c. Though Israel’s form of government changed, how did Samuel warn his generation of God’s purpose for them to be a light to the Gentiles? 1 Samuel 12:15.

“The discipline and training that God appointed for Israel would cause them, in all their ways of life, to differ from the people of other nations. This peculiarity, . . . was to them unwelcome.”—Ibid., p.49.


Tuesday May 6

3. ISRAEL CEASES TO BE A PECULIAR NATION

a. What shows that the Israelites despised the privilege of being a peculiar nation? 1 Samuel 8:20.

“God had separated the Israelites from every other people, to make them His own peculiar treasure. But they, disregarding this high honor, eagerly desired to imitate the example of the heathen! And still the longing to conform to worldly practices and customs exists among the professed people of God. As they depart from the Lord they become ambitious for the gains and honors of the world.”—Patriarchs and Prophets, p. 607.

b. How are God’s people today warned against repeating the error of the Jews? 1 Peter 2:9; 2 Corinthians 6:17, 18.

“Christians are constantly seeking to imitate the practices of those who worship the god of this world. Many urge that by uniting with worldlings and conforming to their customs they might exert a stronger influence over the ungodly. But all who pursue this course thereby separate from the Source of their strength. Becoming the friends of the world, they are the enemies of God. For the sake of earthly distinction they sacrifice the unspeakable honor to which God has called them, of showing forth the praises of Him who hath called us out of darkness into His marvelous light (1 Peter 2:9).”—Ibid.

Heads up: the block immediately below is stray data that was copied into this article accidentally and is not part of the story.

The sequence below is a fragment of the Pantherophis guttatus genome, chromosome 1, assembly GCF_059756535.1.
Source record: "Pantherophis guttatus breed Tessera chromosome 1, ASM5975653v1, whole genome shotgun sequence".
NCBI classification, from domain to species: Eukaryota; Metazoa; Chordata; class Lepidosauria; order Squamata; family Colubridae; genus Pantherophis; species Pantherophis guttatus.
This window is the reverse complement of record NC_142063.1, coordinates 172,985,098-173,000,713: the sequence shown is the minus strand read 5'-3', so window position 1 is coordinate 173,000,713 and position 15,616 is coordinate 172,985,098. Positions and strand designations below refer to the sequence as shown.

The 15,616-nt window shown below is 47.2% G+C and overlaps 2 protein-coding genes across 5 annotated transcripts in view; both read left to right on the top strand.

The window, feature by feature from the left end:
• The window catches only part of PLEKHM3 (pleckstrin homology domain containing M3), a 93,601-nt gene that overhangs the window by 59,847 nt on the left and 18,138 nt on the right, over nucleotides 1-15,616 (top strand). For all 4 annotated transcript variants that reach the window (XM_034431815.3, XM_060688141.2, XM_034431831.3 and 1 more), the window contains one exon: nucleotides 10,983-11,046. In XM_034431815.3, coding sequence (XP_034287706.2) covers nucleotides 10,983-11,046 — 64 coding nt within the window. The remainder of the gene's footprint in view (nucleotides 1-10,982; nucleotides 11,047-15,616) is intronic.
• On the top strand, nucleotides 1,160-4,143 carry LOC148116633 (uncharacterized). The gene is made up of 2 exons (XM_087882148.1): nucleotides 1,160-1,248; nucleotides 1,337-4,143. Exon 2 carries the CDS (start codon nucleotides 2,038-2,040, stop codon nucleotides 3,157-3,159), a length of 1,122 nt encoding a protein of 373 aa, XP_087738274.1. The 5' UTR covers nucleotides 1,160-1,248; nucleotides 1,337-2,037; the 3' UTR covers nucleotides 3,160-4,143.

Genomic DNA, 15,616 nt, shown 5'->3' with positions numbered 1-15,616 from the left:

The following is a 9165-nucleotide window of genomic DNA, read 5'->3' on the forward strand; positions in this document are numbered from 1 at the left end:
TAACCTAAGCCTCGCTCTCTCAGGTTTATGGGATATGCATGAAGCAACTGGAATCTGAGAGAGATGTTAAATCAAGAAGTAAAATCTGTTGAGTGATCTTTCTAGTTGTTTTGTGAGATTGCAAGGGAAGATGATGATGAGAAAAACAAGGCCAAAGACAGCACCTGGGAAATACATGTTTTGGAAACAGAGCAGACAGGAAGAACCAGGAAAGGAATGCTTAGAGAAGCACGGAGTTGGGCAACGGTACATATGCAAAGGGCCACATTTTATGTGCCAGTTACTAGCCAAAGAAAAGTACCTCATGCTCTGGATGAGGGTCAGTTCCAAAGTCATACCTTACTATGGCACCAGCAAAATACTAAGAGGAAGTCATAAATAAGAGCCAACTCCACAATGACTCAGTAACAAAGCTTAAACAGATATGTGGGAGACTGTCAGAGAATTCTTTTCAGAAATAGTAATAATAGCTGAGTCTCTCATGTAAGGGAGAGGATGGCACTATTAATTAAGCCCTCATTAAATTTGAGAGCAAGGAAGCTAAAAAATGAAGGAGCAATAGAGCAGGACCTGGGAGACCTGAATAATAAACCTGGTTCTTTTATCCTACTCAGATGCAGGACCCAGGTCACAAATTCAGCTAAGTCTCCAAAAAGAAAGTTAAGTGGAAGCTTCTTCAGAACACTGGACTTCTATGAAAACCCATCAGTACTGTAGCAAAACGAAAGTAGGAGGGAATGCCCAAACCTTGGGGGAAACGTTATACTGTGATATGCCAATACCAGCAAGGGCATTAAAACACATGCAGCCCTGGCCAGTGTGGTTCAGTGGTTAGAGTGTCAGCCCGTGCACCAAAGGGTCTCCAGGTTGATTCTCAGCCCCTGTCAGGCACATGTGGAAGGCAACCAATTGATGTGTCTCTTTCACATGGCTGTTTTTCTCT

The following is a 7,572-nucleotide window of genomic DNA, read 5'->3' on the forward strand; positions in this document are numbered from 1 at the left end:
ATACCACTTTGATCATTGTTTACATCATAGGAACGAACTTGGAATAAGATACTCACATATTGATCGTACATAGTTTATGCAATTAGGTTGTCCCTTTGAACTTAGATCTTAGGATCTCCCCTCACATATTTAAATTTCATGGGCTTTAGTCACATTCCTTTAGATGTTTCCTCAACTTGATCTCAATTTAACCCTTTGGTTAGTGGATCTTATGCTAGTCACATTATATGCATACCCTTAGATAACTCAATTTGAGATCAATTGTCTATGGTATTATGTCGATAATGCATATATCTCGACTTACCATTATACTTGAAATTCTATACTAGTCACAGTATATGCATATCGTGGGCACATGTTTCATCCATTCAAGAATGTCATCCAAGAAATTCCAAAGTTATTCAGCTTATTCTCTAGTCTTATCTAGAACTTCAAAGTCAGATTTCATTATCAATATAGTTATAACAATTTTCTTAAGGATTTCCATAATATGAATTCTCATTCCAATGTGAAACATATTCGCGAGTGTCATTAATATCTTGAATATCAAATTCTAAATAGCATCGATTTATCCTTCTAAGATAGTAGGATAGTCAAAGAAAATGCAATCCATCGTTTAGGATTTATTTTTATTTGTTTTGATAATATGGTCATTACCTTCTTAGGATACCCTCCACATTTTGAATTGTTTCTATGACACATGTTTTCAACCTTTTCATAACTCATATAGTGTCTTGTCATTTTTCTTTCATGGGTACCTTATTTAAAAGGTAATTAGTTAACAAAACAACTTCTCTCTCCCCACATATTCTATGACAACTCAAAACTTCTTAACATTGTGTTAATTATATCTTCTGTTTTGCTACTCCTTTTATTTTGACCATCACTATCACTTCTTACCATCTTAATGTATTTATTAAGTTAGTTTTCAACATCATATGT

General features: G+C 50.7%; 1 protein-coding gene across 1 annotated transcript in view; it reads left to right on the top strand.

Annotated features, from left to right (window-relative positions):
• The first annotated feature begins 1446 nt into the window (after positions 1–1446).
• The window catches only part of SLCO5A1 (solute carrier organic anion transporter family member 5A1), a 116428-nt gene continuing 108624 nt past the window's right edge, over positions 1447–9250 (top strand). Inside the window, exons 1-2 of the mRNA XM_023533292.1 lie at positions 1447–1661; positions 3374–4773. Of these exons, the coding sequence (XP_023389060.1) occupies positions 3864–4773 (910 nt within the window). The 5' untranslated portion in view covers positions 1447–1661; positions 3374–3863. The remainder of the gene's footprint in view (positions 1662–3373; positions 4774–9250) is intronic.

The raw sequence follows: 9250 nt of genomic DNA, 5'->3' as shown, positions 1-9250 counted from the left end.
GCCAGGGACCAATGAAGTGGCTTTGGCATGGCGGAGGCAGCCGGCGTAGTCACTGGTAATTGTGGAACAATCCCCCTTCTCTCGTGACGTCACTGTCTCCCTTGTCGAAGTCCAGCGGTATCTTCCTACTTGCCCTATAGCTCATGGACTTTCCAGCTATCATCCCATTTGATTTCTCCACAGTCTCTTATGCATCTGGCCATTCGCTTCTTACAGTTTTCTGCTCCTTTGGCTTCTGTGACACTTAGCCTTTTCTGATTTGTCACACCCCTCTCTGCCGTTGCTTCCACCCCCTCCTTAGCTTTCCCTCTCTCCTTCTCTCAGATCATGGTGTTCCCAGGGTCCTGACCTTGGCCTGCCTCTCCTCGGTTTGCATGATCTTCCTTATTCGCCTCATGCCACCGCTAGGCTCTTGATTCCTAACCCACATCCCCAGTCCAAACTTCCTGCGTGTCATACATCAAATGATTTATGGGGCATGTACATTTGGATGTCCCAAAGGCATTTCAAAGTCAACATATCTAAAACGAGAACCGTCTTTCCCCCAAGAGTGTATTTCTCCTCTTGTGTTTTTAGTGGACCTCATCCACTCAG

c. Against what danger will faithful servants of God continually warn their congregation? James 4:4; 1 John 2:15, 16.

“Jesus is coming; and will He find a people conformed to the world? and will He acknowledge these as His people that He has purified unto Himself? Oh, no. None but the pure and holy will He acknowledge as His. Those who have been purified and made white through suffering, and have kept themselves separate, unspotted from the world, He will own as His.”—Testimonies, vol. 1, p. 133.


Wednesday May 7

4. SAUL IS TESTED

a. What happened when the Israelites tried to secure peace with the invading Ammonites? 1 Samuel 11:1–4, 8, 11. Instead of trusting in the Lord when put to the test, what sin did Saul commit? 1 Samuel 13:5–13. Nevertheless, how did God still help the Israelites? 1 Samuel 14:31.

“The time for the proving of Saul had come. He was now to show whether or not he would depend on God and patiently wait according to His command, thus revealing himself as one whom God could trust in trying places as the ruler of His people, or whether he would be vacillating and unworthy of the sacred responsibility that had devolved upon him.”—Patriarchs and Prophets, p. 618.